As with most of my films, TRACER started out as a very different creature than what it became in the end. Initially, I was exploring the “the hunter vs. the hunted” theme in a two-character crime story about a detective tracking an elusive anarchist plotting to attack the government. As the seed idea, I knew from experience it would inevitably sprout and grow into something else and probably something more truthful than my self-created ideas and plans. I knew it was going somewhere but I just didn't know where which was also what made it worth following.-- A.A.





Douglas Allen as the Tracer undergoing a trance of remote viewing

Remote viewing. I ham aware ofthe ubiquitous surveillance culture across the USA and beyond and thought it might be fun to look at this phenomena through the lens of mid-20th century Russian ESP experiments with remote viewing used to psychically spy on others from afar. The USA soon began conducting their own PSI-experiments which included dosing unsuspecting soldiers with LSD to determine the drug's military benefits. This turned into an epic fail after the acid-dosed soldiers lay down their weapons and rolled around on the ground laughing their asses off. All this inspired the idea of C-9, a Russian designer drug promising to amplify perception, empathy, and increase the capacity for remote viewing. My former detective character now became a C-9 dosing “tracer” (Douglas Allen), a remote viewing hitman paid by the Russian mafia to track and terminate an American businessman who absconded with mafia money years ago. The hunter/hunted theme returns but now transformed.

Escape. For many years, I have been fascinated with this idea of escaping into reality, rather than attempting to escape from reality which I have found impossible. My ongoing experiences of surrendering to What Is has become for me a kind of amor fati, a love affair with fate and of romancing existence itself. The character of Leo (Rick Wilding) has been trying to escape reality for years until that reality finally catches up with him, surrenders to it and escapes into reality. Leo sails his yacht up and down the USA west coast occasionally docking on the Columbia river near Portland to visit his wife, Corinna. What?! Yacht. Where do I find a yacht? The Muses threw me a curve ball here. As it turned out Rick Wilding is also a sailor with a good friend Bud who owns a 40 ft. yacht and whose generosity let us film there. Though I don't understand it, and don't really need to, this kind of thing happens often enough while movie-making to accept it as part of the process where fate plays a hand.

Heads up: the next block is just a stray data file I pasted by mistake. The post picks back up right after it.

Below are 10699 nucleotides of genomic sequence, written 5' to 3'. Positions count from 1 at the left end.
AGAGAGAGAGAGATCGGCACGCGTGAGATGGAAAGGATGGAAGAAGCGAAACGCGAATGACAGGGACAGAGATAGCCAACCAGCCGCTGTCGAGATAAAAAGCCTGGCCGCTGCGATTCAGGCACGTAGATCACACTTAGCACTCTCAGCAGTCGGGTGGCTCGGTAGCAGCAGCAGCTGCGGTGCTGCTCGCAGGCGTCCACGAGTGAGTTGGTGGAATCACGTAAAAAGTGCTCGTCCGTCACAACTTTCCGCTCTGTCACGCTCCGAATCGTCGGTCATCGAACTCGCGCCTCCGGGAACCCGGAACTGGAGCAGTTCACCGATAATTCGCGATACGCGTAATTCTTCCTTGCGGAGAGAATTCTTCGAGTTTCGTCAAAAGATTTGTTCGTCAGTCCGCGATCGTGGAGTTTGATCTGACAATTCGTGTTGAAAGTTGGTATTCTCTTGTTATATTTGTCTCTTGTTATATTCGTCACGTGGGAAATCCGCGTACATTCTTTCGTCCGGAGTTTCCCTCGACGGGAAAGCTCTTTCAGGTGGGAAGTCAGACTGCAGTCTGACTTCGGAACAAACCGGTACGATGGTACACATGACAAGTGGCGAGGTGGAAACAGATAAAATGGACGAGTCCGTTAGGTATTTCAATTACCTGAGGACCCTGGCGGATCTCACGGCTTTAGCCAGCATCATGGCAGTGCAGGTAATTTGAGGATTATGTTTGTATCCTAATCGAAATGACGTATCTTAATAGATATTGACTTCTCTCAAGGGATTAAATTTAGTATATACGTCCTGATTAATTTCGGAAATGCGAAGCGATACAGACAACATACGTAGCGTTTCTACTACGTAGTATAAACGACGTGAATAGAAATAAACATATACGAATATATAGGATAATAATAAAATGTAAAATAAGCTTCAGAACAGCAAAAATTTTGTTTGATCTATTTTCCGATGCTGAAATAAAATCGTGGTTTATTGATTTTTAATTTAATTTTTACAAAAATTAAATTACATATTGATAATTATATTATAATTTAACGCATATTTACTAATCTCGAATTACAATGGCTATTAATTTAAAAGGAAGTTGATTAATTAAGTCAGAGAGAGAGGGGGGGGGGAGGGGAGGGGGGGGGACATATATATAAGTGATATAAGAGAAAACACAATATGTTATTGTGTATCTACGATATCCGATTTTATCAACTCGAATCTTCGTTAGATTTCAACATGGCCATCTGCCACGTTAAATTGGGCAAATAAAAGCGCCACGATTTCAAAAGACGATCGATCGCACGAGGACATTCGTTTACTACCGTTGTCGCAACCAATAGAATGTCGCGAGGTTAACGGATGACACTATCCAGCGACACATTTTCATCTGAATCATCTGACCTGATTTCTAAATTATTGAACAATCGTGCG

Crazy or psychic? Another theme I've been haunted by for decades. Polly (Kasia Caravello) appears in this story as a highly sensitive woman who channels her great, great grandmother - a Polish seer murdered after labelled a witch - in her monetized "Oracle vlog". Polly enters these intense trances that rattle her nerves which she attempts to calm in various ways. Will Hall's "Outside Mental Health" book of stories and interviews with those misdiagnosed with mental illness informed and inspired this theme. I also drew from a personal experience at 25, something clinical psychiatrists might label 'dissociative personality disorder' or maybe even schitzophrenia: I started seeing visions and hearing voices. A friend of mine suggested I talk with this guy, Michael Symonds, about my experience. We met and I told him about my visions and voices. After a few studied moments, he said, "You're not crazy. You're psychic." He told me that my psychic abilities were out of control and that he could help me manage them and, if I wanted, he'd teach me to see and read human auras as a profession. I trained with Michael and after ten years, I quit the aura-reading business. During this decade I also conducted a series of remote viewing experiments that were not entirely unsuccessful.

Family drama. During his world travels over seven years, the character of Erik (Ben Ervin) returns home to Portland Oregon with high hopes of a family reunion. This character came to me through a series of memories -- arriving in Toronto as a Finnish immigrant at the age of three, migrating further westward seven years later to Los Angeles and being invited by my grandmother, at the age of 28, to visit my home country of Finland. She had arranged a series of meetings with my distant relatives all across the country. I was enthralled by the dream of returning to the land of my ancestors. But fate intervened when I arrived at Helsinki airport and unexpectedly taken into custody by the Finnish militia. WTF. My longing to reunite with long lost family turned to horror as my captors informed me that I was to enter military service; as a Finnish man under the age of 30 it was my national duty. Traumatized, I escaped back to California. Memories of these frustrated family needs informed Erik's longing for a family he knew and loved as a boy but that no longer existed as a man.

 


"Soror Mystica" ParaTheatrical ReSearch, December 2017

The Muses dialogue. Since 2010 all my films have balanced heavily-veiled autobiographical influences with the ineffable signals and whispers of, what I have come to call, the Muses dialogue. These are not my muses (they belong to nobody!) but the Muses, autonomous archetypes I encountered over a ten-year somatic exploration (2009-2019) of this phenomena through group paratheatrical research. These nonverbal, internal Muse dialogues tend to arrive as images, sounds, ineffable impressions finding translation through the multi-tiered medium of cinema. This process has become my kind of madness ever since. Speaking with other artists, I hear similar stories about what calls them or guides their artistic development. We are the mad ones; everyone else is normal. Kidding; not kidding.

- Antero Alli

 


 

STILLS FROM THE FILM

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